Catch up on stories from the past week (and beyond) at the Slashdot story archive


Forgot your password?

Comment: Predictions vs. reality (Score 5, Insightful) 753

by mhkohne (#47445555) Attached to: Predicting a Future Free of Dollar Bills

"Lots of people think it will happen" means about nothing. People are HORRIBLY bad at predicting future trends. More so en-mass.

What people say they want and what they really want (and demonstrate by doing) are pretty much unrelated. So even if people SAY they want cashless, I doubt they'll actually vote that way when the rubber hits the road.

Comment: Re:Useless coins (Score 2, Informative) 753

by mhkohne (#47445545) Attached to: Predicting a Future Free of Dollar Bills

Don't get me started on pennies. The reason we still have them is mostly sentimental. If it were my choice I'd drop the penny AND the nickle, AND the quarter, introduce a 20 cent piece, and be done.

Dollar coin never took off because they kept making bills. Other countries that have dollar coins stopped making the bills, so the coin took over as the bills left circulation. The actual economics of the bill vs. coin in the US are quite interesting due to how well made our bills are and how long they last in circulation, but then you add in the fact the people tend to drop change in a jar at home and the question of which is better for the government gets really interesting (there's a GAO report on the subject somewhere).

Two dollar bill just doesn't really serve much of a purpose - $5 is small enough for normal use, the $2 doesn't really add much functionality to the system.

Comment: How stupid do you have to be, Hollywood? (Score 3, Insightful) 243

The Kickstarter used the phrase 'Digital Version' in some places and 'Digital Download' in others. I see no mention of DRM-free, so all they have to do is hand out Amazon credit to those who complain about the streaming solution. But no, they'd rather pay out a bunch of money than give people something that matches what they paid for. I'm thinking everyone who has a piece of this (the production company, any stars that get a piece of the action) ought to probably demand an accounting to make sure Hollywood didn't charge them for the returned cash...

Comment: Ask them what they actually mean... (Score 1) 467

by mhkohne (#39015243) Attached to: Dealing With an Overly-Restrictive Intellectual Property Policy?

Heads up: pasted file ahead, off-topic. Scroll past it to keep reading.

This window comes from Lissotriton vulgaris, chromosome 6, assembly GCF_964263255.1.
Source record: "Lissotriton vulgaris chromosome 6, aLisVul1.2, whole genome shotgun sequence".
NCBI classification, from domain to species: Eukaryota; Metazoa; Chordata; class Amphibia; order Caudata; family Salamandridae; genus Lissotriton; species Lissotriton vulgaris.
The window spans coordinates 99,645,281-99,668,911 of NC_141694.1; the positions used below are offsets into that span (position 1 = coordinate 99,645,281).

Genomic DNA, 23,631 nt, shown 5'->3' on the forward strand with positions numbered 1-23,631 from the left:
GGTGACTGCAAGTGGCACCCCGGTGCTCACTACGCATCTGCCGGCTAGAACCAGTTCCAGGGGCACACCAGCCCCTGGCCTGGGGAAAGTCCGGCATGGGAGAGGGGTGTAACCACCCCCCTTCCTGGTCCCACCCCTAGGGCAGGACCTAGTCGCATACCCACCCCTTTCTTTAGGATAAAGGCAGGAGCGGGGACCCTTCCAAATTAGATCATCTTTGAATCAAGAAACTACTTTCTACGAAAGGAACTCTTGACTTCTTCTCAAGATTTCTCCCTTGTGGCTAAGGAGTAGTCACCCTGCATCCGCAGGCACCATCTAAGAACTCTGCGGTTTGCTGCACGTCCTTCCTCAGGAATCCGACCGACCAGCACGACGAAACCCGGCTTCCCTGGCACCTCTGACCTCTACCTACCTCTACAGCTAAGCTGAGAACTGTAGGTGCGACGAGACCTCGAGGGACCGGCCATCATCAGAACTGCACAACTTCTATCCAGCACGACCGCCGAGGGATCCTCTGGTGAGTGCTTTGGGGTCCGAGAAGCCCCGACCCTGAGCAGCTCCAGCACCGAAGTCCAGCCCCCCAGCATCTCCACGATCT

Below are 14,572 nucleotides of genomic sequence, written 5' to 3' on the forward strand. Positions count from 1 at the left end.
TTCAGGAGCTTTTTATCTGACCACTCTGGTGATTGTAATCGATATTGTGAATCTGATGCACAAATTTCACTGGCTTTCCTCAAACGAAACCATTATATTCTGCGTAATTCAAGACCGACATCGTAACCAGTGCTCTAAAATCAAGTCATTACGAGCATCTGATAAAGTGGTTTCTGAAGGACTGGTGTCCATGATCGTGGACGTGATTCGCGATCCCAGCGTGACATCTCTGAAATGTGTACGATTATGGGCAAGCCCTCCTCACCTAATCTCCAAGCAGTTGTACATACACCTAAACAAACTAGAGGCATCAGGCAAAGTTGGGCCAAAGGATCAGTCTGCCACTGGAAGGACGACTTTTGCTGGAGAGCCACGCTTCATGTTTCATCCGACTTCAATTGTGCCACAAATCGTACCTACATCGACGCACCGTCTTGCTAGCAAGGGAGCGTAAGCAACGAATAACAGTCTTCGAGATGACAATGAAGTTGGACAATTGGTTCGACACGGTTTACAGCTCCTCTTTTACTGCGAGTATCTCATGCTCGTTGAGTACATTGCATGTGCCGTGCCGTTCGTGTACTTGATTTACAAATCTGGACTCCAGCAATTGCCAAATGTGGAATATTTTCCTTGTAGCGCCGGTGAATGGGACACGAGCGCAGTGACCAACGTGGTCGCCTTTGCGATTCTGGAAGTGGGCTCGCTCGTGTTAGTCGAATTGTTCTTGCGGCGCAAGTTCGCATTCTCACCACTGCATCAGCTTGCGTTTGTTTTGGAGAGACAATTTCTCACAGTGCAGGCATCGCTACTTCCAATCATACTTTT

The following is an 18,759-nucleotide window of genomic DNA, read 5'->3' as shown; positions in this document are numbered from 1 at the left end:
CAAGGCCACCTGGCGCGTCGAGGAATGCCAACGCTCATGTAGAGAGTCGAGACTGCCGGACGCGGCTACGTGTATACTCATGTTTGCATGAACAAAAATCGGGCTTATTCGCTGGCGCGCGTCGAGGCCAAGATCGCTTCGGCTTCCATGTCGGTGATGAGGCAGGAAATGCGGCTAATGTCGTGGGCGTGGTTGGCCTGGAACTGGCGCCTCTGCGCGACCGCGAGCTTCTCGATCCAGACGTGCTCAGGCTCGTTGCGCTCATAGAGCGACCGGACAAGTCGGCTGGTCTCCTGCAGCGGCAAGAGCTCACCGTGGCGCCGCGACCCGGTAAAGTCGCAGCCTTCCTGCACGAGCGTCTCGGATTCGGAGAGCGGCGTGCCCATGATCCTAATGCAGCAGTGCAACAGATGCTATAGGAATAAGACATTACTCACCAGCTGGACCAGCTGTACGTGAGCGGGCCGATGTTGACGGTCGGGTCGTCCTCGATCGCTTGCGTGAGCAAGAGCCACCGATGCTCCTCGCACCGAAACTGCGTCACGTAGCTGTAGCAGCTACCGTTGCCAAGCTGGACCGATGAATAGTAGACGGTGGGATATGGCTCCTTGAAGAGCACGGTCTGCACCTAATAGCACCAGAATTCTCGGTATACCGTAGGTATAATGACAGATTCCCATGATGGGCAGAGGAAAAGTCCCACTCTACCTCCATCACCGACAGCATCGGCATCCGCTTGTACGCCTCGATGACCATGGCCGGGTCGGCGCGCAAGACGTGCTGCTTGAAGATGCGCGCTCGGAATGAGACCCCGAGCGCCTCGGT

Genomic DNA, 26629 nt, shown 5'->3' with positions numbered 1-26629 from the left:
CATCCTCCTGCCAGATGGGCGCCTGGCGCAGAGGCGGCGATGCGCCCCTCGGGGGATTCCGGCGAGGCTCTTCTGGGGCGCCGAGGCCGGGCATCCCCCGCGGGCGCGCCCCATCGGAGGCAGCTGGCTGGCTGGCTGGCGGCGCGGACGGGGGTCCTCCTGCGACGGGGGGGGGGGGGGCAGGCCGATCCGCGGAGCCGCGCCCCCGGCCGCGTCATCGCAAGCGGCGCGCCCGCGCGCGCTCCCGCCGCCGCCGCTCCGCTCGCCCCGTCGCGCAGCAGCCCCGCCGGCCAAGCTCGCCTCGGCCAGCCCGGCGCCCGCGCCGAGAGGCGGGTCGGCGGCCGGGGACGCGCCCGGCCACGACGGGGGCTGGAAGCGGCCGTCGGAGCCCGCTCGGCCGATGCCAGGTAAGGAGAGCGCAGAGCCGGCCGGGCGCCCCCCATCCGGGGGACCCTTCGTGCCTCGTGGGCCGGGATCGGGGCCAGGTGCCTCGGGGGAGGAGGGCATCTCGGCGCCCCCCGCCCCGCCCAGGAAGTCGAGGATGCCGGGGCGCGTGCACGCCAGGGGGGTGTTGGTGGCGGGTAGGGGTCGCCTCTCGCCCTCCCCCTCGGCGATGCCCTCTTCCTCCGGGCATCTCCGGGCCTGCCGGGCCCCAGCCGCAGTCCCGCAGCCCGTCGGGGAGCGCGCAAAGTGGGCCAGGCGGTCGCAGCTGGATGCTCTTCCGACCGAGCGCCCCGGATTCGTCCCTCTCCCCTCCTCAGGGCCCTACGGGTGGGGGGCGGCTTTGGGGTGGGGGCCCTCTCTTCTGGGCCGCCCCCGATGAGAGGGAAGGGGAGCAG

Some places (and I've worked at one) had policies that could be read as them owning anything I did while employed, but could also be read as just applying to things in their area of interest (video test equipment, as it happened). I talked to my boss about it when I came on and he assured me that in fact it was only intended to read as applying to things that were related in some way to their business - stuff that was totally unrelated they didn't care about.

Now that was verbal, not written, but I suggest that you start by asking the question, and see what they say.

Comment: Send it back (Score 1) 385

by mhkohne (#38982177) Attached to: Ask Slashdot: How To Deal With Refurbed Drives With Customer Data?

If it doesn't have the same diag partition, then NewEgg didn't do their usual refurb testing on it. Which means that there's a chance it's not in as good a shape as the others. So send it back and make them give you one that's been properly refurbed. There's no excuse for them not to have wiped the drive in the process of testing it before they resold it.

Comment: Finding patterns in random data (Score 1) 467

by mhkohne (#33633998) Attached to: Distinguishing Encrypted Data From Random Data?

OK, I wanted to try to find out if there were encrypted data at some offset in a chunk of random data, I'd start with Knuth's tests for randomness. I'd break the thing up into decent sized chunks (1 meg or so) and run a bunch of different randomness tests on each chunk and on the whole data set and see if any patterns emerge.

The thing is, even if the encrypted data looks pretty random, it's likely to look DIFFERENT than the surrounding random data.

The worse problem is that if you have someone who's asking you if there is encrypted data, and they find some bogus pattern in the random noise, then you've got a problem because you can't prove that there ISN'T any data there. If you are being prosecuted in a normal US court, you might get away with this (if they can't prove that you've got anything encrypted, it may be hard to hold you in contempt trying to get you to give up the keys), but if you fall under the sway of some intelligence agency that doesn't like the look of you, it's not likely that they'll just let you go because you claim there isn't any data.

"Your stupidity, Allen, is simply not up to par." -- Dave Mack (mack@inco.UUCP) "Yours is." -- Allen Gwinn (, in alt.flame